Apple Store Graciously Receives Workers’ Rights Petitions

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As promised, a group of activists handed over petitions concerned with workers’ rights to the Apple store in New York’s Grand Central Terminal. The petitions were organized by SumofUS and Change.org and represented 250,000 signatures.

The Apple store employees seemed well prepared to accept the documents. Apple Insider reported that the media people present outnumbered the dozen or so activists involved in the hand-over. This gesture is slated to be repeated at the San Francisco store later today, and perhaps London, Sydney, and Bangalore as well.

Petitions being handed over to Apple employees

Change.org activists handing over petitions to Apple store employees in New York (credit Roger Cheng, CNET)

The petition sponsored by Change.org seems to have been prompted by a story from National Public Radio’s This American Life show. That show explored the working conditions at Foxconn factories in China where iPhones are manufactured.

The petition did not call for a boycott of Apple products, but instead it had two requests: 1) “that Apple release a worker protection strategy for new product releases,” and 2) that Apple publish the results of the Fair Labor Association’s monitoring of its suppliers.

The second request should be pretty easy to comply with as it’s the FLA that publishes its findings, not Apple. The merit of the first request will be for Apple and Foxconn to decide.

Apple is only one of several US companies that employ Foxconn and its workers to build its products, but the petitioners used Apple’s own words from the the Think Different campaign against it: “The people who think they [sic] are crazy enough to think they can change the world, are the ones who do.”

Comments

rwahrens

Grandstanding.  If these folks were really interested in making change, they’d be handing that petition over to companies that do not even attempt to improve worker conditions, instead of to a company that already does.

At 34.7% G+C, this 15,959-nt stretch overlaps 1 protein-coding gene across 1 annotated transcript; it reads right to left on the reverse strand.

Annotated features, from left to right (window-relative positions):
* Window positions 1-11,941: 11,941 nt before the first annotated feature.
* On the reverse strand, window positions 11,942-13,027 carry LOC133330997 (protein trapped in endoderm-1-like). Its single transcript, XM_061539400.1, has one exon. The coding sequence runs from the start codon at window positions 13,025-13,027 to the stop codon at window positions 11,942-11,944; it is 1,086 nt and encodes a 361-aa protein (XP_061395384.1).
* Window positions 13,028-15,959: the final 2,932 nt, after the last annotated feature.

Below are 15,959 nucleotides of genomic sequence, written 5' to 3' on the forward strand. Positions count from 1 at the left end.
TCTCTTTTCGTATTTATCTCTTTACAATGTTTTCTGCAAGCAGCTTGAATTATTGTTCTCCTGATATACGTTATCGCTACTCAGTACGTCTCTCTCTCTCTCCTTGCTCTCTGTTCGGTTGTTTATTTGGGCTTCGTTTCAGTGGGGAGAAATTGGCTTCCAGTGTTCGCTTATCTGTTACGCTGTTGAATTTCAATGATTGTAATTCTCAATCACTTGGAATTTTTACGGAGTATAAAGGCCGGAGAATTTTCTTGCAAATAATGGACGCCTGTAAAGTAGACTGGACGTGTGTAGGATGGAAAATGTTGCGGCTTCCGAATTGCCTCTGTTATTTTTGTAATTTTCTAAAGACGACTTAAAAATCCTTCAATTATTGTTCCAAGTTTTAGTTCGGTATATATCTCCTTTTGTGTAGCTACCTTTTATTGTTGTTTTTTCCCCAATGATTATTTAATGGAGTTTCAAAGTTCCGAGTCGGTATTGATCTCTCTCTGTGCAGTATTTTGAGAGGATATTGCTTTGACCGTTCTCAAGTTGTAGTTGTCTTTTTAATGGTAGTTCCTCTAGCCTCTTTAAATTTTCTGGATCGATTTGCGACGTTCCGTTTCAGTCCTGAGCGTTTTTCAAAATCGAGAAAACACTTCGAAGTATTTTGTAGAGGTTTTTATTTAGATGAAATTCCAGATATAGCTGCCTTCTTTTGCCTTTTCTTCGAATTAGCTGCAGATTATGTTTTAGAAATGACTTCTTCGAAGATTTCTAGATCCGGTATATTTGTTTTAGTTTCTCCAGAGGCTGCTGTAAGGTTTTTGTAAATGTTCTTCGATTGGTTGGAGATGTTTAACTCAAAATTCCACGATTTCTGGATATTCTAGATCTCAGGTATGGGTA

As for the first condition, see here:

http://www.apple.com/supplierresponsibility/code-of-conduct/labor-and-human-rights.html

Lee Dronick

Grandstanding.? If these folks were really interested in making change, they?d be handing that petition over to companies that do not even attempt to improve worker conditions, instead of to a company that already does.

Or give them to the Chinese Embassy and Consulates.

gnasher729

Grandstanding.? If these folks were really interested in making change, they?d be handing that petition over to companies that do not even attempt to improve worker conditions, instead of to a company that already does.

But wouldn’t that be pointless? If a company doesn’t care, they don’t care, and no petition is going to change it.

Lee Dronick

But wouldn?t that be pointless? If a company doesn?t care, they don?t care, and no petition is going to change it.

Good point. At the very least maybe it would get the talking heads on TV to stop implying that Foxconn is an Apple owned factory.

I would love to see Apple, and others, bring manufacturing back here. I understand that is easier said than done, but that doesn’t change my feelings on the situation.

aardman

But wouldn?t that be pointless? If a company doesn?t care, they don?t care, and no petition is going to change it.

You will be surprised how fast a company (as long as it’s name isn’t Halliburton) gets religion when they’re put in the spotlight.

aardman

I would love to see Apple, and others, bring manufacturing back here. I understand that is easier said than done, but that doesn?t change my feelings on the situation.

Those Foxconn assembly jobs are labor intensive, low tech, piece-work jobs that will just be totally nonviable at US wage scales.  Steve was telling the truth when he said those jobs are gone forever.  And that’s not Apple’s or any other person’s fault. They don’t do those in Japan, Canada, Germany, and the rest of western Europe, and the only reason we would want jobs like those to come back here is if we aspire to become a 3rd world country.

And even if Apple somehow is able to bring home iPhone assembly, it would be in an ultra automated factory that would employ a handful of people.  The factory would actually look deserted save for the machines that seem to run on their own.  Right now though, the technology to make that factory feasible is either non-existent or deathly expensive.

Lee Dronick

@aardman

As I said easier said than done, but I still want manufacturing and assembly done here. Even if it only creates a few thousand jobs, or even a hundred, but a lot of robots. It is more than just jobs, I don’t trust the Chinese not to put backdoors into our electronics. Maybe there is oversight to see that it doesn’t happen/ However, since it is something I would do if I was building electronics for an economic and military rival I have my concerns.

Not to say that Foxconn can’t continue to build Apple products for the Chinese and other Asian markets.

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